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Double myth: The contraceptive pill is harmless / The contraceptive pill causes thrombosis

Double myth: The contraceptive pill is harmless / The contraceptive pill causes thrombosis

Photographer:Fotograaf: Joey Roberts

Myth busters

“I don't want to scare you,” says Hugo ten Cate, professor of Clinical Thrombosis and Haemostasis, every time he gives a lecture on the relation between the contraceptive pill and thrombosis to third-year medical students. “About 70 per cent of our students are female, the majority of whom are on the pill. It is not just great as a contraceptive but also as a means to regulate periods. So, I am not arguing against its use, but it is not completely harmless. In a very small group, the use of the pill increases the chances of thrombosis.”

Ten Cate picks up a notepad and rapidly draws a few diagrams. “Chances of thrombosis are on average one in a thousand. Chances increase as one gets older, most patients are over sixty. In young women between 18 and 25, the risk is small: one in ten thousand. If they use the pill, the chance is slightly greater: six in ten thousand. So, it is a very low percentage, but because there are so many pill users, the absolute number is still considerable.”

Neither of the two statements ‘The contraceptive pill is harmless / The contraceptive pill causes thrombosis’ is true, but brushing them aside is not a good idea either. “In recent weeks, five young women between the ages of 16 and 36 came to the outpatients' clinic with a pulmonary embolism. This is when important pulmonary veins are blocked by a blood clot that causes chest pains, shortness of breath, and fatigue. The only risk factor that I could discover, was their use of the pill. The oldest of the five had being having problems for three weeks, had been to a physiotherapist, and her GP had advised her to ease up on sports. In young people, GPs tend to relate these kinds of complaints to a pulled muscle, asthma, or a minor case of pneumonia. There is nothing to see on the outside.”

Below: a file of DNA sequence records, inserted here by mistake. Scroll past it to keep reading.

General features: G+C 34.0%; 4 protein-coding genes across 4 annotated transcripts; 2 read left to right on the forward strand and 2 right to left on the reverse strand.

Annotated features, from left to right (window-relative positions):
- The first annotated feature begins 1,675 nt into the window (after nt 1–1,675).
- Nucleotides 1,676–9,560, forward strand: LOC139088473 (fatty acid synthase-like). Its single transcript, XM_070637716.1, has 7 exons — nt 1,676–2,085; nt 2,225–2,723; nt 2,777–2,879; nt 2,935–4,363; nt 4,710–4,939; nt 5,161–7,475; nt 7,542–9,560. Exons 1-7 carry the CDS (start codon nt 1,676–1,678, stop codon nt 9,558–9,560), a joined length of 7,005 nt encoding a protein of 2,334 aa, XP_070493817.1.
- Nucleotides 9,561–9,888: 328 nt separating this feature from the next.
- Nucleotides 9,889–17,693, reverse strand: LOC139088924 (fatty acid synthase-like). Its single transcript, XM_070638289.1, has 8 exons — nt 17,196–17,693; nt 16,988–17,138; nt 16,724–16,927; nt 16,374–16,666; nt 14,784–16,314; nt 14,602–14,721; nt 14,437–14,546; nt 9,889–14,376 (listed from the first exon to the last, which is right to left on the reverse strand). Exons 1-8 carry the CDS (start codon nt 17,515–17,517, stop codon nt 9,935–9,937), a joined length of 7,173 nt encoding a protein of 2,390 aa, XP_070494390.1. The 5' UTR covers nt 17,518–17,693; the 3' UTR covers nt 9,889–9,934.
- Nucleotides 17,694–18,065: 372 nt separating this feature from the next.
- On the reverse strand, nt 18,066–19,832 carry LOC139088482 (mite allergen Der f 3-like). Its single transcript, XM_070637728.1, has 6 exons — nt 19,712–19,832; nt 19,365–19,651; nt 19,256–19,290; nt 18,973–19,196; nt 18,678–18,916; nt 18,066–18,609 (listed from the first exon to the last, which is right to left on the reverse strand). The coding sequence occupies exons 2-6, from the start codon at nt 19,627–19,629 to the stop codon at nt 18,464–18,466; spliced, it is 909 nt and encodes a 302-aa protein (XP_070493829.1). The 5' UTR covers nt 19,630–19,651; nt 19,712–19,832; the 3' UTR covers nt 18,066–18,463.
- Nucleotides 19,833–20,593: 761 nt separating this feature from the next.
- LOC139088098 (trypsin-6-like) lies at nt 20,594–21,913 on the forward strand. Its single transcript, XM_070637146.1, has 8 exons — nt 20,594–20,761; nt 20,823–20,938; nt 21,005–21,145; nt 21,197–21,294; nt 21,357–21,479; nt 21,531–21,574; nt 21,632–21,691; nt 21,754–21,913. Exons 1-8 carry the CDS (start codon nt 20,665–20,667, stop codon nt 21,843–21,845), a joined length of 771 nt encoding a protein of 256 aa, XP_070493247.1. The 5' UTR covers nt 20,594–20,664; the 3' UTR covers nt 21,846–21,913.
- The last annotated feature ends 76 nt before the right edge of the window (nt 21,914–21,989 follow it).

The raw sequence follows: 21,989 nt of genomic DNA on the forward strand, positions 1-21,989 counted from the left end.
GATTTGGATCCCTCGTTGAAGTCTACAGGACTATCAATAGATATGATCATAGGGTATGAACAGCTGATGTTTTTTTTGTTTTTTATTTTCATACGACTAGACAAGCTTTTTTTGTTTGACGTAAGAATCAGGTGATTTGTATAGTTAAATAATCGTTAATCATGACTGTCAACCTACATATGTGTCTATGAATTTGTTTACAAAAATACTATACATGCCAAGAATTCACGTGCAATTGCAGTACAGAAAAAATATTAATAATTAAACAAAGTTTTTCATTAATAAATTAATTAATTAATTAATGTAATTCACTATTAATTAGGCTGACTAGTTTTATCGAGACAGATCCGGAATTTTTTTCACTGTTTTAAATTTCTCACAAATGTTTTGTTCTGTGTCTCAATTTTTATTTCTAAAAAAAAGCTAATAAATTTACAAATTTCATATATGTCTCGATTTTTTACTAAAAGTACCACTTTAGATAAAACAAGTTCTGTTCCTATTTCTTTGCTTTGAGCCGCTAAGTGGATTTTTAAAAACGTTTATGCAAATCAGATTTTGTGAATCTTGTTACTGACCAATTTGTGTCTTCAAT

It would be pointless to screen every female for higher susceptibility.  “Then you would have to test eight thousand women to find one. That is not cost-effective.” Ten Cate does argue for greater awareness, both among doctors and among women themselves. “If you show any symptoms, go to your GP and present this as a possibility, is what I say to my students. With a simple test, the GP can check if there is a real risk of thrombosis.”

Anyone who has had thrombosis caused by the contraceptive pill, would be best off not using this type of contraceptive.  “An IUD is an option, even the Mirena IUD, which contains a small amount of hormone. This has no effect on blood clotting; it does say so on the information leaflet, but this is incorrect.”


Thrombosis and strokes

Recognise thrombosis and save lives. That is the motto of the afternoon organised by MUMC+ on Friday 13 October within the framework of World Thrombosis Day. In addition to various lectures by scientists on topics such as thrombosis and strokes, and thrombosis and pulmonary embolism, a patient will be interviewed. For more information: and

Mythbusters is a series in which academics shoot down popular myths on complex topics



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